THE KIDNEYS: Reversible kidney injury has been observed in some workers with repeated low exposure to inorganic lead compounds. Irreversible kidney damage has been observed following long-term, moderate exposures. An increased number of deaths due to kidney disease were observed in smelter and lead production workers with moderate lead exposure.

THE PERIPHERAL NERVOUS SYSTEM: Peripheral nerve function (nerves of the arms and legs) has been harmed in workers exposed to low to moderate levels of inorganic lead. Effects were shown to be reversible following a 5-month exposure. However, only partial recovery may occur, particularly if lead exposure continues or treatment is not carried out.

Peripheral neuropathy (e.g., loss of myelin which insulates the nerves) has been observed following long-term overexposure to inorganic lead compounds. This disorder is often referred to as "lead palsy" and symptoms include weakness of the arms and legs and weakness and paralysis of the wrist, fingers and ankles.

THE BLOOD AND HEART: Inorganic lead can cause harmful effects to certain types of blood cells, including reduced hemoglobin production and reduced life span and function of red blood cells. Reduced hemoglobin production has been associated with low-level exposure to inorganic lead in the workplace. Hemoglobin is the molecule responsible for carrying oxygen to body tissues.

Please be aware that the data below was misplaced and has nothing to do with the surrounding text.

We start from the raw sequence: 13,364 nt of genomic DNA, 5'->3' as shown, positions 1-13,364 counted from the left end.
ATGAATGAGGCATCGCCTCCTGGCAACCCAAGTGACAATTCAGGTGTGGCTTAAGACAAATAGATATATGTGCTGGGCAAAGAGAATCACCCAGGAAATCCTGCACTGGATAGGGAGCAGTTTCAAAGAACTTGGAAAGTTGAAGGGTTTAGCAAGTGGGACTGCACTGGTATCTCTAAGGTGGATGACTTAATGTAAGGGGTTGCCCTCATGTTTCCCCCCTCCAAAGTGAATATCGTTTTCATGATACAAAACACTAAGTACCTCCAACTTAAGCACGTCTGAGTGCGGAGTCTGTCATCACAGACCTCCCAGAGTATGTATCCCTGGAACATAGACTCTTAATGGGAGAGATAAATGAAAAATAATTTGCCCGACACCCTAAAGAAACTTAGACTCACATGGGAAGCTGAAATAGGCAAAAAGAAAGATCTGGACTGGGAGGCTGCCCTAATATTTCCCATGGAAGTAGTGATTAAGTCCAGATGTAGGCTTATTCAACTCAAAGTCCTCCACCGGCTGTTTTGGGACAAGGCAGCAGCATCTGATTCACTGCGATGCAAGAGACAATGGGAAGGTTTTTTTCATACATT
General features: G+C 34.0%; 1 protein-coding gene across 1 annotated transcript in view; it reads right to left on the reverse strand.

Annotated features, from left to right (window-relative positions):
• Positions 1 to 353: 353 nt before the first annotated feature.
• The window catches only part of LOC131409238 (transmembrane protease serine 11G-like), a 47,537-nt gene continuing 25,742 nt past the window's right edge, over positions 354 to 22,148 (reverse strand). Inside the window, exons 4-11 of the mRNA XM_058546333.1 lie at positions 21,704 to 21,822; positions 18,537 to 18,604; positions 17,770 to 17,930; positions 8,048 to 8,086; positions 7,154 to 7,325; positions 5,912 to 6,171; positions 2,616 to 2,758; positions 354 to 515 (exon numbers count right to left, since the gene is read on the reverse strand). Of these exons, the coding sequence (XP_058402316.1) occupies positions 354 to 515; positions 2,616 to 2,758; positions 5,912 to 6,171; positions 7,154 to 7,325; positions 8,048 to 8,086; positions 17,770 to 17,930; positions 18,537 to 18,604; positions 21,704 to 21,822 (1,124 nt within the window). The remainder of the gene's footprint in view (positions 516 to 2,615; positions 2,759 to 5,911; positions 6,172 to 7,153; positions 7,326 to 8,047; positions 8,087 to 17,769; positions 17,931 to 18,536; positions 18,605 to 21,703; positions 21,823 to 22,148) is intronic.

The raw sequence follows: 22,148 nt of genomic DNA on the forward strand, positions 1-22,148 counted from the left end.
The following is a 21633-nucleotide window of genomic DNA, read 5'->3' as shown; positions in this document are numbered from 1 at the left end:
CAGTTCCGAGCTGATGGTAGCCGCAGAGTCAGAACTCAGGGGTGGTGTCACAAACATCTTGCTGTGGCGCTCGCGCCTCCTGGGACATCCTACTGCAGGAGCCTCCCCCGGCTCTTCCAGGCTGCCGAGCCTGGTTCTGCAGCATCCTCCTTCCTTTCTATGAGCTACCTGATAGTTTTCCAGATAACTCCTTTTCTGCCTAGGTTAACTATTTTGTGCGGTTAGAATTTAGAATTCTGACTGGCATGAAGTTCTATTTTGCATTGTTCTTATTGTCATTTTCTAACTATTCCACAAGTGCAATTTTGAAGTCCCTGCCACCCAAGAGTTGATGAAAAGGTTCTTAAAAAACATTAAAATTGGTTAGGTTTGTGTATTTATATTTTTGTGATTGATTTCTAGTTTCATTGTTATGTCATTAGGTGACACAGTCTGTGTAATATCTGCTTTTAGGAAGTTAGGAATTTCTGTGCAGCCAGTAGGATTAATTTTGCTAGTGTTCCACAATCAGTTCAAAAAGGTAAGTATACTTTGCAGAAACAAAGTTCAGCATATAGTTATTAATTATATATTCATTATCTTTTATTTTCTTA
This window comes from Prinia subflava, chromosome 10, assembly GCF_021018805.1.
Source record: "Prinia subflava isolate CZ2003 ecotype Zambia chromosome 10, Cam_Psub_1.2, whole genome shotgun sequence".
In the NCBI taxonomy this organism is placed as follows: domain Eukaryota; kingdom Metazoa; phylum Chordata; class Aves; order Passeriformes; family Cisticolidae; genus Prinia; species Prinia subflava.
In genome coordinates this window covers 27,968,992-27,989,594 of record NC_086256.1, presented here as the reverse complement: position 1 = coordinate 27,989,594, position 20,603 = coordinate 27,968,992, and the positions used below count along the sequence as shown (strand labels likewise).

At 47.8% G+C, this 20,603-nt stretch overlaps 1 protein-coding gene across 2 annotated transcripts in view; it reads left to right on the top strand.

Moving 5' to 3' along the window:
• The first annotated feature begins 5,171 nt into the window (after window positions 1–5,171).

With moderate exposures, anemia has been observed in lead-exposed workers. Low, moderate or high exposures to inorganic lead compounds may increase blood pressure, particularly in men. In two studies, electrocardiographic (ECG) abnormalities were observed in workers with moderate exposure to inorganic lead compounds.

THE CENTRAL NERVOUS SYSTEM: Central nervous system (CNS) or brain function has been harmed in workers with long-term, low-level lead exposure. Symptoms typically occur with low to moderate exposure and include forgetfulness, irritability, tiredness, headache, fatigue, impotence, decreased libido (sexual drive), dizziness, and depression. Repeated exposure to moderate to high levels can cause encephalopathy (a progressive degeneration of certain parts of the brain). Early symptoms of encephalopathy include dullness, irritability, poor attention span, headache, muscular tremor, loss of memory and hallucinations. More severe symptoms occur at very high exposures and include delirium, lack of coordination, convulsions, paralysis, coma and death.

Disturbances to vision have been observed in workers after months to years of overexposure to inorganic lead compounds. Symptoms range from very slight visual changes to a gradual decrease in vision, with slow recovery or, in some instances, progression to blindness.